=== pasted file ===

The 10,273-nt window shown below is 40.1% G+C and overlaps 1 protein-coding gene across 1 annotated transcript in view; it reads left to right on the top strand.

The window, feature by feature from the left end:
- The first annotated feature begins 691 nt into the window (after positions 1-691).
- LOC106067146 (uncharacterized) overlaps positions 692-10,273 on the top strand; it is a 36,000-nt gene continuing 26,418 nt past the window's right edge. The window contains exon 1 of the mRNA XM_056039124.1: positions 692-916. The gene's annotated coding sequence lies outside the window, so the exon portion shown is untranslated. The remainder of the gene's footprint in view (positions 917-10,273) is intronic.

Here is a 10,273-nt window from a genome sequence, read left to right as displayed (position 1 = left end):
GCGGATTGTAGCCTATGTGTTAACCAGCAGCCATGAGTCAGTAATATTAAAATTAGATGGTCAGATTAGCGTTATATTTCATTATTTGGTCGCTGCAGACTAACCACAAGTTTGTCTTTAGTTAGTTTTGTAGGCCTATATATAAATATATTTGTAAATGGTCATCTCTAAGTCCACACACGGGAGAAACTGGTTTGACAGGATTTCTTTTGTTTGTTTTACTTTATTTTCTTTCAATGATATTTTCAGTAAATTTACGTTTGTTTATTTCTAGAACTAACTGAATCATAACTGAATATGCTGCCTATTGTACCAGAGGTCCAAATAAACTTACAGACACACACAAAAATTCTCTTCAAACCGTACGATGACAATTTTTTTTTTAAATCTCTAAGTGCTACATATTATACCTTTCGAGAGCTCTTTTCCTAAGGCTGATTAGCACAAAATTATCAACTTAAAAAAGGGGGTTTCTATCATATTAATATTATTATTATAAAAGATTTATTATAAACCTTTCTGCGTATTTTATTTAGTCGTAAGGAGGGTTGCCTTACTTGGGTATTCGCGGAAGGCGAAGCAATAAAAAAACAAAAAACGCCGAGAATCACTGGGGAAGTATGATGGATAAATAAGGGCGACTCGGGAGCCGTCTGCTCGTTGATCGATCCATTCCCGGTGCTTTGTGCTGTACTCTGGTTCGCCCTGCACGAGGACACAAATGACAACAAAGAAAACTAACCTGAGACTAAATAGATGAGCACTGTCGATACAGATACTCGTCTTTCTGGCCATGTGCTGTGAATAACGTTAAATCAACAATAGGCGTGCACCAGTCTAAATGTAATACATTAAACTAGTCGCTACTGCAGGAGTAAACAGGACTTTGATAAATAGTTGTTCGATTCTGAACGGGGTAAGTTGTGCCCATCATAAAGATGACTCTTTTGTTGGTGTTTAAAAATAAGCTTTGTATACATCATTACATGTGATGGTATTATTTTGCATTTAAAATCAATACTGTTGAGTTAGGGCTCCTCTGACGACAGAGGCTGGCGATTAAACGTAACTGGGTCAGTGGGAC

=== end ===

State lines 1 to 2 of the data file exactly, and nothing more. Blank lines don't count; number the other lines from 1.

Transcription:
The 10,273-nt window shown below is 40.1% G+C and overlaps 1 protein-coding gene across 1 annotated transcript in view; it reads left to right on the top strand.

The window, feature by feature from the left end: